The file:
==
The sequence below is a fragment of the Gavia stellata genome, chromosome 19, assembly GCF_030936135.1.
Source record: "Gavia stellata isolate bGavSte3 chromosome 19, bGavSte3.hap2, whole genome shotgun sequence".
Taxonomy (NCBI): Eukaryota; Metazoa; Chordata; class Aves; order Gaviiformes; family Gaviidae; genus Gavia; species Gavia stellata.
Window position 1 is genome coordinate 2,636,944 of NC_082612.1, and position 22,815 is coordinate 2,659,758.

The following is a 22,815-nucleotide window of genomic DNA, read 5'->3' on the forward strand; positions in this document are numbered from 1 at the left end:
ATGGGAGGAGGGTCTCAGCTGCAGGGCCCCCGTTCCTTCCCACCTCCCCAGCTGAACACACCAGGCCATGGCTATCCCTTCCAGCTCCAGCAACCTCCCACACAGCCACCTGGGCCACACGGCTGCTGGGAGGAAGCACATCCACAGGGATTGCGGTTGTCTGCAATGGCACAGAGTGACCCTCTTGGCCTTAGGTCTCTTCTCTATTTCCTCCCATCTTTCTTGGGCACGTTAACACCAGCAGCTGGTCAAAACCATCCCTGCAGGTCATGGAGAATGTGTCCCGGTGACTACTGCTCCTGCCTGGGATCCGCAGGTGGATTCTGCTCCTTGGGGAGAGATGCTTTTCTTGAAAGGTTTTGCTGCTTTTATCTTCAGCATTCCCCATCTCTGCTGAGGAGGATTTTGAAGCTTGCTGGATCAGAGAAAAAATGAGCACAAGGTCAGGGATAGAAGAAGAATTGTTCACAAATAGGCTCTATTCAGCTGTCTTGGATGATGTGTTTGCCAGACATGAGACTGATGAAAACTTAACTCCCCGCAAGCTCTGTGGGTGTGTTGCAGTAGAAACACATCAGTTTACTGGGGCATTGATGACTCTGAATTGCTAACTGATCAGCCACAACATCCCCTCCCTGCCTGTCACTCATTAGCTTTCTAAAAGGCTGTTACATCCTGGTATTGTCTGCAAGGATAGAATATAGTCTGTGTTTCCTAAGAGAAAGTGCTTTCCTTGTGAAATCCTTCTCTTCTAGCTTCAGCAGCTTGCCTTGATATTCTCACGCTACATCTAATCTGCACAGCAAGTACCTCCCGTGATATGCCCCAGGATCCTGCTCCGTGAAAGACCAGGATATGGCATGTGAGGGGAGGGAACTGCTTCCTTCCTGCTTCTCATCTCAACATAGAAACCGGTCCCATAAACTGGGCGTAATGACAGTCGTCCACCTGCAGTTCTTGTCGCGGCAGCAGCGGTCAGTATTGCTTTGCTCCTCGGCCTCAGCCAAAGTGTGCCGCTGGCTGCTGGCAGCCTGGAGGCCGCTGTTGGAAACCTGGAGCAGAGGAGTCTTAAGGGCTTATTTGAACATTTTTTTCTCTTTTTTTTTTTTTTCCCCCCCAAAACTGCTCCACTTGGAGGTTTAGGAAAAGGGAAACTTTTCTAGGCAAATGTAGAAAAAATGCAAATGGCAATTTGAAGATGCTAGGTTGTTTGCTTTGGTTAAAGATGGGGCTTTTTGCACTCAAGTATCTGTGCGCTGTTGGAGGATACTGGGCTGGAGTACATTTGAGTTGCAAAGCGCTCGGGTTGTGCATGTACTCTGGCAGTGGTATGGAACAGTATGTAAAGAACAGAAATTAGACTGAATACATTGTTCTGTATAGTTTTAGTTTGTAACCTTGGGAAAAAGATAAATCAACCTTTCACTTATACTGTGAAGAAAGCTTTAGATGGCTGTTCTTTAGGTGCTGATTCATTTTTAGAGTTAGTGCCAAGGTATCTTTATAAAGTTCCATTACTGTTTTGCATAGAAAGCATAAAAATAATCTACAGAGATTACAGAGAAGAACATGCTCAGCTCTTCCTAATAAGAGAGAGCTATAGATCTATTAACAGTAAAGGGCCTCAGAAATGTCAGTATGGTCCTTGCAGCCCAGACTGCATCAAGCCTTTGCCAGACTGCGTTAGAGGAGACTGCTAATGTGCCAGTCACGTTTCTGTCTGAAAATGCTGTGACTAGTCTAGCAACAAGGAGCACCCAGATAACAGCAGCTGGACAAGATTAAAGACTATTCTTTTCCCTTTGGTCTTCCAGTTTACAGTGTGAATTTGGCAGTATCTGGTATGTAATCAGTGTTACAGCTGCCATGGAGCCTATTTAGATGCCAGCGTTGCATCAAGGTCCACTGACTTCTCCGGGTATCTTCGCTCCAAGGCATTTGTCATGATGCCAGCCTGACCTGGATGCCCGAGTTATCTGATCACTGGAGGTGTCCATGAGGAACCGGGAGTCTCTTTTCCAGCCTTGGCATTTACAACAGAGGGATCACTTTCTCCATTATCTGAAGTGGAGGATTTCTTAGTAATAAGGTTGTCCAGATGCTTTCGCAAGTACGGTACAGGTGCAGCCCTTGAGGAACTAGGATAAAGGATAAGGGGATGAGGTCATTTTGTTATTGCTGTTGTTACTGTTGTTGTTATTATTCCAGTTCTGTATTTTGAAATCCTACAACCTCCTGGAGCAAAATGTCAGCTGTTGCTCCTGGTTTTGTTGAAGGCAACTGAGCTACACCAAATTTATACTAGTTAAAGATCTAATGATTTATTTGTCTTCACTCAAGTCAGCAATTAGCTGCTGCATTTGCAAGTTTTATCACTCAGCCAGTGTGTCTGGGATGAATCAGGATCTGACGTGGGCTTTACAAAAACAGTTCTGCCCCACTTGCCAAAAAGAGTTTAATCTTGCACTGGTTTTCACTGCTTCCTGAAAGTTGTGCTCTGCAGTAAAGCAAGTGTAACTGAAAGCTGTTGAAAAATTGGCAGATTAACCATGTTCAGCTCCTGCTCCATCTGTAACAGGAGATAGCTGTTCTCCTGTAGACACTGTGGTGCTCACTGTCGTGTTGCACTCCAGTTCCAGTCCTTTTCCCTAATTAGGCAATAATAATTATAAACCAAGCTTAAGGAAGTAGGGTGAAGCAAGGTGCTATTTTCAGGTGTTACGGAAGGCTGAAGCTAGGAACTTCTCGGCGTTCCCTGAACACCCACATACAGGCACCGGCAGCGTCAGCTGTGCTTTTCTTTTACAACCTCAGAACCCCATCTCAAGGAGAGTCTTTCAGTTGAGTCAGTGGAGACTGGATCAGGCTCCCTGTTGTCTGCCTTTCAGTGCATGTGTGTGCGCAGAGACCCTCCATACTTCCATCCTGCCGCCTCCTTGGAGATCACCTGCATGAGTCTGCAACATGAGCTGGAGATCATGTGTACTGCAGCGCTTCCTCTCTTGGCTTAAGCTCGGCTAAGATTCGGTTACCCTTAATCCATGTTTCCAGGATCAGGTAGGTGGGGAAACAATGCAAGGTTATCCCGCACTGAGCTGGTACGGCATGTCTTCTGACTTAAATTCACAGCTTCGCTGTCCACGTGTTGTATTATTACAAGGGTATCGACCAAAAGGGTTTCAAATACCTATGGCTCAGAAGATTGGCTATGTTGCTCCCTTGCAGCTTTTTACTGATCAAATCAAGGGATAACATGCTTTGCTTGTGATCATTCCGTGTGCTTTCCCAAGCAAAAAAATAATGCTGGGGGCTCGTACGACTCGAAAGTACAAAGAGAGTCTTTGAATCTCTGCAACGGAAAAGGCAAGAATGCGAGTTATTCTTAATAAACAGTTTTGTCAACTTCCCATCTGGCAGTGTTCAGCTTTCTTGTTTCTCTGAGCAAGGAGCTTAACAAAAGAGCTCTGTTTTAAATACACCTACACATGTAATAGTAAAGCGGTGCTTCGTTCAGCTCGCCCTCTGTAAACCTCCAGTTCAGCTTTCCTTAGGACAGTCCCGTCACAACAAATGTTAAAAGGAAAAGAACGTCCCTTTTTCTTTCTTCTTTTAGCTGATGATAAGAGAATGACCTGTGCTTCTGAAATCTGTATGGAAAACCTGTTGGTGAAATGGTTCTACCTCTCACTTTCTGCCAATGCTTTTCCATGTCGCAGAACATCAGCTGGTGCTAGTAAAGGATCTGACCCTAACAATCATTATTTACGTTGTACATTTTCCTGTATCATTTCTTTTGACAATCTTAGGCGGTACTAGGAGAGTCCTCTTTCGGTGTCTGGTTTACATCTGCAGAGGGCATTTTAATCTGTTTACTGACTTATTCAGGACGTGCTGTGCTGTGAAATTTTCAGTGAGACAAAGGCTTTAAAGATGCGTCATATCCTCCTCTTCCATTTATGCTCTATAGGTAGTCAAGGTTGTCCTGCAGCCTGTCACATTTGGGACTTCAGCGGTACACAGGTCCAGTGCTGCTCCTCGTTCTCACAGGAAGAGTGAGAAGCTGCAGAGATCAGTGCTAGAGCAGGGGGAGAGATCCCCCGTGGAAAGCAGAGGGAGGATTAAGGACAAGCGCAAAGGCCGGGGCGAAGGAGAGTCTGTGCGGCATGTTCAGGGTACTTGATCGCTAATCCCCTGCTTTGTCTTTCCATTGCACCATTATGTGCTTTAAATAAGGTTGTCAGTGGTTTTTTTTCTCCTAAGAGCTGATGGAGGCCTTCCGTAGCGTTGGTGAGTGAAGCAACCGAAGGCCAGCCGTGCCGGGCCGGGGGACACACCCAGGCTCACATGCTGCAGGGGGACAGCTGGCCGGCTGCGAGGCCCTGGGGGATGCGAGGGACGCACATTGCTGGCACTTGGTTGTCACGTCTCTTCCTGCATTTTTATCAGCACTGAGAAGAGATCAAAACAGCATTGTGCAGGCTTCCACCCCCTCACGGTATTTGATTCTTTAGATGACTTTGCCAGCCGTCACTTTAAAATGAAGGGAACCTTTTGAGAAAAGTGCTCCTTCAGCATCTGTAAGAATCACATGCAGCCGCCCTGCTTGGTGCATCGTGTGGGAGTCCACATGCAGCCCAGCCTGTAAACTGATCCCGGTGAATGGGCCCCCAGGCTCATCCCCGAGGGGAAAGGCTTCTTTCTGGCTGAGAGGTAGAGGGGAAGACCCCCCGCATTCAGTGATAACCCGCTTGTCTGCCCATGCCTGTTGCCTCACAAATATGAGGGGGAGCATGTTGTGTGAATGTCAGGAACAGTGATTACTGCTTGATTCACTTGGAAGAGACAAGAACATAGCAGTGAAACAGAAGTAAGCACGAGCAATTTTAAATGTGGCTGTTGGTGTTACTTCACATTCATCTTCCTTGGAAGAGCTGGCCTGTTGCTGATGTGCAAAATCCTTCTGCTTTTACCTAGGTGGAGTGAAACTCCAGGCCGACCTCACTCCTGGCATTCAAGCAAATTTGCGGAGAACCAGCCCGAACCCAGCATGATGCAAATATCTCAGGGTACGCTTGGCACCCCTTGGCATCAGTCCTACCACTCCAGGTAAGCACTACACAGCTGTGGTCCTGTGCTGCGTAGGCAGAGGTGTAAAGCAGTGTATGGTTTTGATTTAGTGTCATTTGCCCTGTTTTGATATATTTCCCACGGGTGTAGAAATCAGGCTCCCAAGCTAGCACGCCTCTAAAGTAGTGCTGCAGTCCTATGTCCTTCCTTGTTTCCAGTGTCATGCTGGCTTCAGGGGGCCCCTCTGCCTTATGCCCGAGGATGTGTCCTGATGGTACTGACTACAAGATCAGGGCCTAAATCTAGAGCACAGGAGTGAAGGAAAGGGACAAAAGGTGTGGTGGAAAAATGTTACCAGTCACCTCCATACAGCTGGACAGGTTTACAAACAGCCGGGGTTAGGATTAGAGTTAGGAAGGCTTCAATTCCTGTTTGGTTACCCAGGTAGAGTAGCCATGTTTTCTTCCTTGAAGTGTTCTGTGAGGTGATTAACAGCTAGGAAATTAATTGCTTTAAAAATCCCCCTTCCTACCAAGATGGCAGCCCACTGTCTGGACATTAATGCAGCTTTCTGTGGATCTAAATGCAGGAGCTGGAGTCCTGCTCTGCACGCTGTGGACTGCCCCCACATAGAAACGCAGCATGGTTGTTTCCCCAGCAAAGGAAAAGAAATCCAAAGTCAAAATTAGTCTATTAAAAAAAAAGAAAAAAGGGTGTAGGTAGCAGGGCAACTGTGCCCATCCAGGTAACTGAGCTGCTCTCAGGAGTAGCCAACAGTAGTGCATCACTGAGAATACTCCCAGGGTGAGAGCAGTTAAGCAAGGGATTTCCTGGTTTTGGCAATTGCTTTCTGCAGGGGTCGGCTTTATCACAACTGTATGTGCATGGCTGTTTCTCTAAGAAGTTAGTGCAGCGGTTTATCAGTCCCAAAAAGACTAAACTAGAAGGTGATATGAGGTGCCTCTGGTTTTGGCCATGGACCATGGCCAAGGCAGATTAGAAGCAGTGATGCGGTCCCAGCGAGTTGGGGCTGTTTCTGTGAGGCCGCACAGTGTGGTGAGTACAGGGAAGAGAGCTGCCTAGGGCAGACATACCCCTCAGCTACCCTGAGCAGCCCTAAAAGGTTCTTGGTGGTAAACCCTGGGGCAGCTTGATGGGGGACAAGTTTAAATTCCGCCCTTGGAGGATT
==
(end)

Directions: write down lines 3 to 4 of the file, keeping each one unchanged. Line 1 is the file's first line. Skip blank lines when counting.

Taxonomy (NCBI): Eukaryota; Metazoa; Chordata; class Aves; order Gaviiformes; family Gaviidae; genus Gavia; species Gavia stellata.
Window position 1 is genome coordinate 2,636,944 of NC_082612.1, and position 22,815 is coordinate 2,659,758.